Continuing with story basics, today I'll talk about Outlining the PLOT
Sometimes a scene or a story comes into my mind almost
whole, so I just need to capture it quickly and write in down. But that’s only
More often I discover bits and pieces—character ideas, a
hint of a setting, possible problems. For me, this is a good time to do some
brainstorming. My best brainstorming happens when I let my mind wander. I take
my dog for a walk, or unload the dishwasher, or pull weeds in the garden. In
other words, I let my body do something so automatic that it doesn’t really
require my brain to be involved in the activity. This frees my brain to
wander—to explore the “if’s” and “or maybe’s.” All the possibilities.
After diving into the possibilities, I can usually begin to
sort them out. They fall into place—more or less. Then I sit down and do the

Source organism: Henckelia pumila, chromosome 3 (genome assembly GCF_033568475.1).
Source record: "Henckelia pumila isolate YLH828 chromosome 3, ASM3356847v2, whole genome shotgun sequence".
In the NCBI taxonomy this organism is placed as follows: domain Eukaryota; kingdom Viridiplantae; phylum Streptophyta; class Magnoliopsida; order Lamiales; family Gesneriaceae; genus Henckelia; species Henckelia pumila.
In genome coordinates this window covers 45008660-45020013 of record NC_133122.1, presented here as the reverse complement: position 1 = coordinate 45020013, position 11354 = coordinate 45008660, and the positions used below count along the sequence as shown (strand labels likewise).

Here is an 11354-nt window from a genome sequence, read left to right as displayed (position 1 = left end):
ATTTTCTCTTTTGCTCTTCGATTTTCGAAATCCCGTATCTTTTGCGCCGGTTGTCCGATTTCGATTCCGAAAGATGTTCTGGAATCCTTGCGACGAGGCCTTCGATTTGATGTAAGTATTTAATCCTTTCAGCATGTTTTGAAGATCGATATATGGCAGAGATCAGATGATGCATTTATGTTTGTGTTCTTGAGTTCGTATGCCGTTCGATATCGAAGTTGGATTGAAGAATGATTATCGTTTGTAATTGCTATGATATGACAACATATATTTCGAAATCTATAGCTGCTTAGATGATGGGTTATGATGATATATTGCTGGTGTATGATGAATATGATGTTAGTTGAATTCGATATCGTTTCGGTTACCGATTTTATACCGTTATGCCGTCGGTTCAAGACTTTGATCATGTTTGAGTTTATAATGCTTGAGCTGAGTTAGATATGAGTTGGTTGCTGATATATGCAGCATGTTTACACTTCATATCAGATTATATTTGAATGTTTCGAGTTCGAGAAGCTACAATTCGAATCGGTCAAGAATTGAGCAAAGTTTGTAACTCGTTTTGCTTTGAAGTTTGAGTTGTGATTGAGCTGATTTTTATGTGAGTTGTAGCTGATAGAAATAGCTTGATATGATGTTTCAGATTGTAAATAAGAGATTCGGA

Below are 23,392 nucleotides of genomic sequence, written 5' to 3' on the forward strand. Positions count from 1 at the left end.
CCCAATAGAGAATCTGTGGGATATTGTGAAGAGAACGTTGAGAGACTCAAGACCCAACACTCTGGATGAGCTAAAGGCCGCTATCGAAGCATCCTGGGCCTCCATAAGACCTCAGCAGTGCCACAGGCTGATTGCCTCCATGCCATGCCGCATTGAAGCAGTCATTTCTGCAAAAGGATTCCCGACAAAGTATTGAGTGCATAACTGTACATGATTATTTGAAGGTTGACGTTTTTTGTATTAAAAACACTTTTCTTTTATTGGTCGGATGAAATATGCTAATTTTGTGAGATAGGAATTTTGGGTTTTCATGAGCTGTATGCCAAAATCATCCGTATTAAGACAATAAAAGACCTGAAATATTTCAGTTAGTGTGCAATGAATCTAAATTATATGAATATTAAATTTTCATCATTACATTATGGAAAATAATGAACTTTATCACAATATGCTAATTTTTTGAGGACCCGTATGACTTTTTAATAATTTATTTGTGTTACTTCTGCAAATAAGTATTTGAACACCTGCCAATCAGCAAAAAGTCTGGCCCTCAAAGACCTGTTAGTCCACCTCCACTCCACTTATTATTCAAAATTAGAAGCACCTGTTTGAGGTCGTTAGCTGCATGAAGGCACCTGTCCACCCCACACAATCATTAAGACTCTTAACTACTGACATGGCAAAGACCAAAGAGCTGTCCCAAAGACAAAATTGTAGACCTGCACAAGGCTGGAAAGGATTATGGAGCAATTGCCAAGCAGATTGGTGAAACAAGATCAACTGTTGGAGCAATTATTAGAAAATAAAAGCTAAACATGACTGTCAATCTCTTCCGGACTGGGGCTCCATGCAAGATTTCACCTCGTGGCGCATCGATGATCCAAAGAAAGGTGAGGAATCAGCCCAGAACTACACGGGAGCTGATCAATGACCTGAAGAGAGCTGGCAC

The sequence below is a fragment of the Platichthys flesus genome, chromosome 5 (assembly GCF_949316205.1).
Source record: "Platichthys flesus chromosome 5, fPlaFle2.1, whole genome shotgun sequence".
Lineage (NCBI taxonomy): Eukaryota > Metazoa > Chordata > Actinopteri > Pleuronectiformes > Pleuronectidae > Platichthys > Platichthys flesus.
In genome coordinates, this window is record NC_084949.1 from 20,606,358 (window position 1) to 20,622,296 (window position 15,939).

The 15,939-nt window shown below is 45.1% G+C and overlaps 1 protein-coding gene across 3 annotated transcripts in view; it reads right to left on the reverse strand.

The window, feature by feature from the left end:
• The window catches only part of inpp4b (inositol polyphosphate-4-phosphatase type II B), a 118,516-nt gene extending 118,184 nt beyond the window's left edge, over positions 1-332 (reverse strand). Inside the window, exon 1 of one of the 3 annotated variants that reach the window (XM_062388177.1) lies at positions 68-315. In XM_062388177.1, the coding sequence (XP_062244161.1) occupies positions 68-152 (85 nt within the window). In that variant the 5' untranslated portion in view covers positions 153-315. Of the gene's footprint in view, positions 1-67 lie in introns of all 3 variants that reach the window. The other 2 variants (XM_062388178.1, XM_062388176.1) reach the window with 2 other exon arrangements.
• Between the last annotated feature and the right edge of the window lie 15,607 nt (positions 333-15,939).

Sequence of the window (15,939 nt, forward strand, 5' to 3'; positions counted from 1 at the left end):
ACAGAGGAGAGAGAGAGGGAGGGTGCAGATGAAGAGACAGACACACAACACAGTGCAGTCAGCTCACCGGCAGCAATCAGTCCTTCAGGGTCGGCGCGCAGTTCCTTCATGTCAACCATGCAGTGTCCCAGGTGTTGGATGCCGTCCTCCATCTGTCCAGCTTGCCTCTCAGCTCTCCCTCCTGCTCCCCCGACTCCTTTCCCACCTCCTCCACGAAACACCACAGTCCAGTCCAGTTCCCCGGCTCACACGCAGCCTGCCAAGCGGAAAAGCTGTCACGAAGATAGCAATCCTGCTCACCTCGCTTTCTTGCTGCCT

briefest outline—the taking aim. If it’s a short story, the outline is probably
no more than a few sentences—beginning, middle, and end. If it’s a novel, the
outline is by chapter—still only a sentence or two for each chapter. Any, or
all of this, could change—be totally rearranged, before the story becomes
whole. But by taking aim—lining up my shot—I know exactly where I’m trying to
go. I rarely become stuck—no writer’s block or running into a wall or lost
Of course, that doesn’t mean every attempt hits the mark.
But it generally comes close and makes the revising much easier.
So give it a
try. Next time before beginning your story, take aim. Who knows—you may hit a
hole in one on your first shot!
Labels: children as authors, outlines, plotting, writing, writing tips